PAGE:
MToS: A Tree of Shapes for Multivariate Images

From LRDE

Abstract

The Tree of Shapes (ToS) is a morphological tree that provides an high-level hierarchical representation of the image suitable for many image processing tasks. When dealing with color images, one cannot use the ToS because its definition is ill-formed on multivariate data. Common workarounds such as marginal processing, or imposing a total order on data are not satisfactory and yield many problems (color artifacts, loss of invariances...) In this paper, we highlight the need for a self-dual and contrast invariant representation of the image and provide a method that builds a single ToS by merging the shapes computed marginally and preserving the most important properties of the ToS. This method does not try to impose an arbitrary total ordering on values but uses only the inclusion relationship between shapes and the merging strategy works in a shape space. Eventually, we show the relevance of our method and our structure through several applications involving color and multispectral image analysis.

Documents

Materials

Multivariate Tree of Shapes Computation Binaries

You can download the x86_64 binaries to compute the Multivariate Tree of Shapes Here. This application outputs 16-bits image where each pixel stores the depth of the node it belongs to. To recover the MToS from this image, one just has to compute its max-tree. Note that the image is twice has big has the original one and has a border for topogical and algorithmic purposes. Thus, any pixel with coordinates (x,y) in the original image is now at coordinates (2*(x+1), 2*(y+1)) in the depth image. The application also outputs a 8bits grayscale version of the depth image that can be used to vizualise the shapes by thresholding this image.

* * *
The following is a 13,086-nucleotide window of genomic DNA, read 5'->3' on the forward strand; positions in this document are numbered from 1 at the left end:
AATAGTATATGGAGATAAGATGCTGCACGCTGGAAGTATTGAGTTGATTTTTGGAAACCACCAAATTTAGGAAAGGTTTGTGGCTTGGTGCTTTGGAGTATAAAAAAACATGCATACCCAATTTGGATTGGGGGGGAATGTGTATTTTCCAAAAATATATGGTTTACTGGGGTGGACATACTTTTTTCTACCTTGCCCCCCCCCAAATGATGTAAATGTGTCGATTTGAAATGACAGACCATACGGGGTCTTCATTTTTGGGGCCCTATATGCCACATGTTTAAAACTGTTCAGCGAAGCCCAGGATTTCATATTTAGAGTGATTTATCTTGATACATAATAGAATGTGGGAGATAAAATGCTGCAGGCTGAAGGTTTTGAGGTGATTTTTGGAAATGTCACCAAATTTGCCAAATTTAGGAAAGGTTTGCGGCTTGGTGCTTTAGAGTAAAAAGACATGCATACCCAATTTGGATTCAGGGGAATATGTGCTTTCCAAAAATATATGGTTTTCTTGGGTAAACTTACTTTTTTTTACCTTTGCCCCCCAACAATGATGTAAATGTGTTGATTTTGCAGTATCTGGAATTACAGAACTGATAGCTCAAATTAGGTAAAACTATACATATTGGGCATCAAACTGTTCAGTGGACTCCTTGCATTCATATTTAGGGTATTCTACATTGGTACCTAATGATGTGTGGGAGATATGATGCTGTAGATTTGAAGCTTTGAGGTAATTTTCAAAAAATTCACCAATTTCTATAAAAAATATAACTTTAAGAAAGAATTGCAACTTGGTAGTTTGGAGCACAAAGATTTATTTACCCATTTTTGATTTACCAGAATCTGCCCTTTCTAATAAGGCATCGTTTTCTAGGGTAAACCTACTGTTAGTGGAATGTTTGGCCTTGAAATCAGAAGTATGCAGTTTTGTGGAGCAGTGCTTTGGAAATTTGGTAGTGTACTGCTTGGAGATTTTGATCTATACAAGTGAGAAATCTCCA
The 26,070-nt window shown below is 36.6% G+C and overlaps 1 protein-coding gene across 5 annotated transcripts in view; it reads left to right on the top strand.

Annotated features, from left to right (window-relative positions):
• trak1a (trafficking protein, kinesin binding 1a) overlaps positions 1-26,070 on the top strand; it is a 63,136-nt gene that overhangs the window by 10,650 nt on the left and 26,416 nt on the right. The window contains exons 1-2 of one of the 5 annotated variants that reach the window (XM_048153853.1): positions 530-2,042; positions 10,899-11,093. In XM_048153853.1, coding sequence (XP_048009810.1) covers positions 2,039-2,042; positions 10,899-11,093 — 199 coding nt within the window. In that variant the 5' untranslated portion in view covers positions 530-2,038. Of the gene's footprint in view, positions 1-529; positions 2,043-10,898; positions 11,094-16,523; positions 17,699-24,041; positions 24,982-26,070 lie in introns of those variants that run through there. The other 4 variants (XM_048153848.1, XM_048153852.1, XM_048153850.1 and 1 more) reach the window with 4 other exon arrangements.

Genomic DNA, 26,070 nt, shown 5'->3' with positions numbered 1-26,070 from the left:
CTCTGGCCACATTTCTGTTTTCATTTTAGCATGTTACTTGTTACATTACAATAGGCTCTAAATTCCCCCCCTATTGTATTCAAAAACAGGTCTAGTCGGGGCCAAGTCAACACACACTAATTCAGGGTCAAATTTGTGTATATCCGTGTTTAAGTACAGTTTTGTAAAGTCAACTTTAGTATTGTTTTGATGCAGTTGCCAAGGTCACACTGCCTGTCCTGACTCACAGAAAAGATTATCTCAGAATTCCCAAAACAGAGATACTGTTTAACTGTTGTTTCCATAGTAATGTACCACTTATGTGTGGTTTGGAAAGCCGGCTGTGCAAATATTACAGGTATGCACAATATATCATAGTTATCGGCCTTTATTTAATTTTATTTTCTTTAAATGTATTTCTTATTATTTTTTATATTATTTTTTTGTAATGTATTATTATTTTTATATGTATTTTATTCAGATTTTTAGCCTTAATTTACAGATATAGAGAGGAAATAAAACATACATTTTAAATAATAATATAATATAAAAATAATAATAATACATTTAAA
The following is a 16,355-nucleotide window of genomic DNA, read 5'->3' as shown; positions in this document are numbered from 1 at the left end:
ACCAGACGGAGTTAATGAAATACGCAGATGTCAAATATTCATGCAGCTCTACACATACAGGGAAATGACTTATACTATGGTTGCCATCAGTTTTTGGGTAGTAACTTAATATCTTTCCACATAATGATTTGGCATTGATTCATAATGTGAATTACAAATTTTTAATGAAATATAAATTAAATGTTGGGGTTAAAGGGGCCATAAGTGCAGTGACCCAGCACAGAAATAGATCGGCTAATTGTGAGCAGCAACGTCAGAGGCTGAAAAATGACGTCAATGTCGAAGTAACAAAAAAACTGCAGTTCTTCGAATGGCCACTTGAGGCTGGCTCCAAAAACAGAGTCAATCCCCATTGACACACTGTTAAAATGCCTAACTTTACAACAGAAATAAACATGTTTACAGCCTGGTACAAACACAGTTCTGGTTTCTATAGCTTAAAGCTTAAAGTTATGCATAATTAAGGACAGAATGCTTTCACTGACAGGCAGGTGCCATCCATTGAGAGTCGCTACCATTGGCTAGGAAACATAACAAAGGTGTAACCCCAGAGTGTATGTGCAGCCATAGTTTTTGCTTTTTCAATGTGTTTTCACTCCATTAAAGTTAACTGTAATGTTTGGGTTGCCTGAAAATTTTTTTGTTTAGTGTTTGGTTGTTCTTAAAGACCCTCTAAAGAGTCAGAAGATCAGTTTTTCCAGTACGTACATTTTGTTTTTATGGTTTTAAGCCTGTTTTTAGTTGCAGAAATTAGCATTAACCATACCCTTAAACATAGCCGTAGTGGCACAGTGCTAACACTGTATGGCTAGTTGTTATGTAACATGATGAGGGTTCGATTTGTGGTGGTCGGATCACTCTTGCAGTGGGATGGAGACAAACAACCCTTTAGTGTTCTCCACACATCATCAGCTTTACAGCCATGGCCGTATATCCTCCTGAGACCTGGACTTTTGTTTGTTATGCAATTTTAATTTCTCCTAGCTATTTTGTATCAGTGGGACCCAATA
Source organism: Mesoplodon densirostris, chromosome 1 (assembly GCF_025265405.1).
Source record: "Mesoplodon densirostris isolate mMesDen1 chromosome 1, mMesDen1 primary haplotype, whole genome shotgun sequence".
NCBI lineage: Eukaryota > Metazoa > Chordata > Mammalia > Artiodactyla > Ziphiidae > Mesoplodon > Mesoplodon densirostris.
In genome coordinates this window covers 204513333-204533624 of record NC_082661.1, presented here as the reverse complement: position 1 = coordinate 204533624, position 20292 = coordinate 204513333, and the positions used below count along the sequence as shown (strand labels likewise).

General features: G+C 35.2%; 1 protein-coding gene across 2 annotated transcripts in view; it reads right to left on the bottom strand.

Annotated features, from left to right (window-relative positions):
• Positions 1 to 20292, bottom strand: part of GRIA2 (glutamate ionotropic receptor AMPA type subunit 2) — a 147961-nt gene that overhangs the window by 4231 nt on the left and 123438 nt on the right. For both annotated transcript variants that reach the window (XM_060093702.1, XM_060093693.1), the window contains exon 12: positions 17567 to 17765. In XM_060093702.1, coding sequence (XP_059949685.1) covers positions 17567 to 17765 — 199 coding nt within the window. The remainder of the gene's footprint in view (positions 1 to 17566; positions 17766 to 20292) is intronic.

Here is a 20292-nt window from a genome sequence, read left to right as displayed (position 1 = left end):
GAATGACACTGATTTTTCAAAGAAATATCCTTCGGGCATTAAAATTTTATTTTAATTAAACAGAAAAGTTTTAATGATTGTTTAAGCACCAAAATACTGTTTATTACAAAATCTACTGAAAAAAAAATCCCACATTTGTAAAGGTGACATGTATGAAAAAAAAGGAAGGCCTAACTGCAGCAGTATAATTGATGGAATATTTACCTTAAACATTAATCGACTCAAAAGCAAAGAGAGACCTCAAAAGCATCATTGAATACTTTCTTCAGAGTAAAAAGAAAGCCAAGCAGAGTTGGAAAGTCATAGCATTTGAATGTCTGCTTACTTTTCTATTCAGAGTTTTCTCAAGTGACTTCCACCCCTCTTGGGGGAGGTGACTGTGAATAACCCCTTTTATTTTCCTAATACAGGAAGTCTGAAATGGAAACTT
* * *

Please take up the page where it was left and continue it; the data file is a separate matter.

Usage: ./compute_ctos-demo [options] input depth16.tiff depth8.png

Mumford-Shah Simplification with the MToS

You can download the x86_64 binaries to compute the Mumford-Shah simplification running on the MToS (as described in the paper) Here.

Usage: ./mumford_shah_on_tree_full input[rgb] α₀ α₁ λ output
α₀	Grain filter size before merging trees (0 to disable)
α₁	Grain filter size on the color ToS (0 to disable)
λ	Mumford-shah regularisation weight (e.g. 5000)

Illustrations

Document detection in videos

In the scope of the ICDAR competition on Smartphone Document Capture and OCR (SmartDoc-2015), we aim at automatically detecting documents in video captured by smartphones. The dataset covers different document layout (textual and/or having graphical content) and realistic scene analysis problems (change of illumination, motion blur, change of perspectives, partial occlusions...).

Grain filters for document layout extraction

We use a grain filter to extract text boxes and graphical parts of documents. Indeed, text parts are composed of letters which are supposed to be small components if the MToS is well-formed. On the contrary, text boxes and grahical contents are large components that should remain after the filtering.

Examples:

More examples are available in this archive.

Interactive object segmentation

We Introduce a method for interactive image segmentation using the MToS. Given a set of markers for the background and foreground classes, we aim at classifying the other pixels to one of these classes. The method performs the classification of the tree nodes and is free of statistical modeling.

Classification of hyperspectral images